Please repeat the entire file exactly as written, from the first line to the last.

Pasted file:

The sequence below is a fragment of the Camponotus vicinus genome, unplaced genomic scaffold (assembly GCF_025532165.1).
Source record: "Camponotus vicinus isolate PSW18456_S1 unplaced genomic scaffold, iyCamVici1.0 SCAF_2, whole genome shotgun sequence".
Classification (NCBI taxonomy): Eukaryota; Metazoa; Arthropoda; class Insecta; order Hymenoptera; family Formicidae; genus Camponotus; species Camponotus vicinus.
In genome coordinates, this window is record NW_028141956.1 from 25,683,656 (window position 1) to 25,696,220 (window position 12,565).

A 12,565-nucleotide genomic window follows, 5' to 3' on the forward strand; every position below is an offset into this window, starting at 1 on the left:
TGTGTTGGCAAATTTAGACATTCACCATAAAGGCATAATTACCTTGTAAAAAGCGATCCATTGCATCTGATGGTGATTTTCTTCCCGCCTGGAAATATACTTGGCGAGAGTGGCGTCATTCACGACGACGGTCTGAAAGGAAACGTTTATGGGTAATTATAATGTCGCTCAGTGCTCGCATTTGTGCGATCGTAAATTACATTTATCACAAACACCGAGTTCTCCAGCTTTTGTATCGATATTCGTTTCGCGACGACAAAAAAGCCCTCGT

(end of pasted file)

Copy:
The sequence below is a fragment of the Camponotus vicinus genome, unplaced genomic scaffold (assembly GCF_025532165.1).
Source record: "Camponotus vicinus isolate PSW18456_S1 unplaced genomic scaffold, iyCamVici1.0 SCAF_2, whole genome shotgun sequence".
Classification (NCBI taxonomy): Eukaryota; Metazoa; Arthropoda; class Insecta; order Hymenoptera; family Formicidae; genus Camponotus; species Camponotus vicinus.
In genome coordinates, this window is record NW_028141956.1 from 25,683,656 (window position 1) to 25,696,220 (window position 12,565).

A 12,565-nucleotide genomic window follows, 5' to 3' on the forward strand; every position below is an offset into this window, starting at 1 on the left:
TGTGTTGGCAAATTTAGACATTCACCATAAAGGCATAATTACCTTGTAAAAAGCGATCCATTGCATCTGATGGTGATTTTCTTCCCGCCTGGAAATATACTTGGCGAGAGTGGCGTCATTCACGACGACGGTCTGAAAGGAAACGTTTATGGGTAATTATAATGTCGCTCAGTGCTCGCATTTGTGCGATCGTAAATTACATTTATCACAAACACCGAGTTCTCCAGCTTTTGTATCGATATTCGTTTCGCGACGACAAAAAAGCCCTCGT